story of the very rich - He was renowned for his enormous wealth (“Dives” means “richest”), so much so that a ditty was sung in his honor, “Crassus, Crassus, rich as Croesus” (after the legendary king of Lydia, famed for his wealth).Crassus put his immense wealth on display in a lavish celebration with 10,000 tables and so much grain that every family in Rome was fed for three months.IN 53 B.C. CRASSUS INVADED PERSIA &GOT DEFEATED BY PERSIANS ; the Persians, mocking Crassus’ great wealth, killed him by pouring liquid gold down his throat. His head was then sent back to the Parthian king, Orodes II.

Marcus Licinius Crassus Dives     CRASSUS THE RICHEST IN ROMAN EMPIRE[70 B.C. TO 53 B.C.]

Money ! Money !! Money!!! : Who Were the Crassi ?
Marcus Licinius Crassus Dives was an influential Roman politician from the Late Republic. He was renowned for his enormous wealth (“Dives” means “richest”), so much so that a ditty was sung in his honor, “Crassus, Crassus, rich as Croesus” (after the legendary king of Lydia, famed for his wealth). Like many wealthy men, Crassus was also thought to be famously rapacious, but in his case there seems to have been a great deal of truth in the popular view. Crassus was most famous for his part in three great events: His defeat of Spartacus in the Third Servile War, his part in the secret pact known as the First Triumvirate with Gnaeus Pompeius Magnus and Gaius Julius Caesar, and his ignominious death at the Battle of Carrhae. It was the latter that would most mark his reputation in Rome, for the defeat resulted in the devastating loss of three Aquila, the Eagle standard, considered the heart of the legion. The Eagles were not returned for a generation, when the Divine Augustus finally managed to convince the Parthians to release the sacred symbols.


SILVER MINES,SLAVES,&REAL ESTATE DEAL POLITICS MADE HIM RICHEST IN ROMAN EMPIRE:-
LLittle is known of Crassus’ early life, but it is known that his rise to political prominence was primarily due to his enormous wealth. Crassus’ wealth was acquired through a combination of his silver mines, trafficking in slaves, and the purchasing of land and houses. The latter was the foundation for his reputation for greed, as his real estate acquisitions occurred under unsavory clouds.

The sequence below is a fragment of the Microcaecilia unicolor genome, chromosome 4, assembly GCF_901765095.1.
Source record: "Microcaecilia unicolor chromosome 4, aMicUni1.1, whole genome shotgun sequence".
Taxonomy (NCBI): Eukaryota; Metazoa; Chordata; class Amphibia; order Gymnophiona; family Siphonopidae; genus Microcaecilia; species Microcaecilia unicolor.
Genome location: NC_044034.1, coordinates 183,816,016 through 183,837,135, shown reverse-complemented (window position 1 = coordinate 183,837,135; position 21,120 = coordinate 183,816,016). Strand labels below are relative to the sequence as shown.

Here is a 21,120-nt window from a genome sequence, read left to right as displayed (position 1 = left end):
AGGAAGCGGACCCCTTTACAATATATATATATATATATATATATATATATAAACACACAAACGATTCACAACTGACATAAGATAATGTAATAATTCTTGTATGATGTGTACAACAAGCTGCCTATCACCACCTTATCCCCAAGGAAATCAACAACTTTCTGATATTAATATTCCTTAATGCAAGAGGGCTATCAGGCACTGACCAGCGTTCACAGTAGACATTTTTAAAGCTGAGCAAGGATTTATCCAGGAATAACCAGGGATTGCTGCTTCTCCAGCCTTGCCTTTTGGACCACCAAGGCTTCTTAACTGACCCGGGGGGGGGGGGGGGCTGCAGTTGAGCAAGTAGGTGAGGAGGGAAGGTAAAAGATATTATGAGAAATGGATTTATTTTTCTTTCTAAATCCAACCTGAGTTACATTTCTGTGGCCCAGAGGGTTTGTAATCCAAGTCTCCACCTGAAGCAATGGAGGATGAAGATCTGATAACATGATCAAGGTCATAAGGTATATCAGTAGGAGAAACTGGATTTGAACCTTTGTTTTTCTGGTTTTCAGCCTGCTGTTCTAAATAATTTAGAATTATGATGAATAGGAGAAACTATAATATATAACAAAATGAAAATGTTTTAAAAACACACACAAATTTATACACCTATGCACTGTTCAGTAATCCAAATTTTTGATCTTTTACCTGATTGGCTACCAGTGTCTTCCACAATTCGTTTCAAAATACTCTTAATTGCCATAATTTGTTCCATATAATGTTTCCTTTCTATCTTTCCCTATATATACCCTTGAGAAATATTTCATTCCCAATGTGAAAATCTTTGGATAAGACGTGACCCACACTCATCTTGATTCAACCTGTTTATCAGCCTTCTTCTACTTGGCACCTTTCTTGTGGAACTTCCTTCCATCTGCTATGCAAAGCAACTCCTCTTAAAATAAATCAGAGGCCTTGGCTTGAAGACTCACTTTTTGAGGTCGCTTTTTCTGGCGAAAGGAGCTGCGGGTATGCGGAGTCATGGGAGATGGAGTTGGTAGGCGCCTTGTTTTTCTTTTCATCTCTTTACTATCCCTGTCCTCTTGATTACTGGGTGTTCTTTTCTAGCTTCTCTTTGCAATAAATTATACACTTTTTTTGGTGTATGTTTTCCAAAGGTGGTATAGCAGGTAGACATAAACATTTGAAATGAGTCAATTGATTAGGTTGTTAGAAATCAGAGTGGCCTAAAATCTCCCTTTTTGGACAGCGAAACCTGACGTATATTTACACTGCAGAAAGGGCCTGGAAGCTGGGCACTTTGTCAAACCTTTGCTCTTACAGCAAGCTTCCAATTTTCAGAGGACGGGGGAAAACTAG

ARSON OF BUILDINGS; FOR CUT THROAT  REAL ESTATE PURCHASING :-


Under Sulla’s reign of terror, Crassus benefited by purchasing the property of proscribed citizens at cutthroat prices. Even worse, in the eyes of his fellow citizens, was his habit of buying burning homes. Rome had no fire department at the time, and Crassus maintained a personal firefighting force that would rush to the site of a burning building along with Crassus himself. Once there, Crassus would bargain for the fiery structure, as well as for the buildings surrounding it. Once he had made as many deals as he deemed profitable, his army went to work extinguishing the flames.


DEFEAT OF THE REVOLTING SLAVES AND CRUELTY OF CRUCIFYING 6000  DEFEATED SLAVES :-

This scene of mass crucifixion is from the movie Spartacus. It depicts something that actually happened. 


Under his brutal but effective leadership, Spartacus was driven into the tip of Italy, where Crassus caught him and defeated the rebel forces decisively. Crassus crucified six thousand survivors along the road between Rome and Capua as a warning to any other slaves that might be considering resistance. 


POLITICAL CORRUPT PRACTICES OF CRASSUS  WITH JULIUS CESAR:-
Crassus and Pompey were elected co-consuls the next year, and in 70 BCE .
In 60 BCE Crassus was approached with an intriguing offer by Julius Caesar: establish a mutually beneficial alliance between Casear, Crassus, and Pompey. Each had a great deal to gain from such an alliance, and each brought enormous power to the table. Caesar was deeply in debt.
Crassus, of course, had the merchant equestrian class under this thumb—and he was immensely wealthy. The bargain was sealed and the First Triumvirate was born.
Caesar was elected Consul with the support of Crassus’ wealth in 59 BCE. He promptly proposed a series of laws that benefited the equestrian class and mercantile interests, satisfying Crassus.
By 55 BCE, Crassus was again Consul with Pompey, 
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CRASSUS DEFEATED BY PERSIANS IN 53 B.C. AND KILLED BY POURING MOLTEN GOLD DOWN HIS THROAT[ the Persians, mocking Crassus’ great wealth, killed him by pouring liquid gold down his throat.

Crassus at a liquid gold drinking party.!
 His head was then sent back to the Parthian king, Orodes II.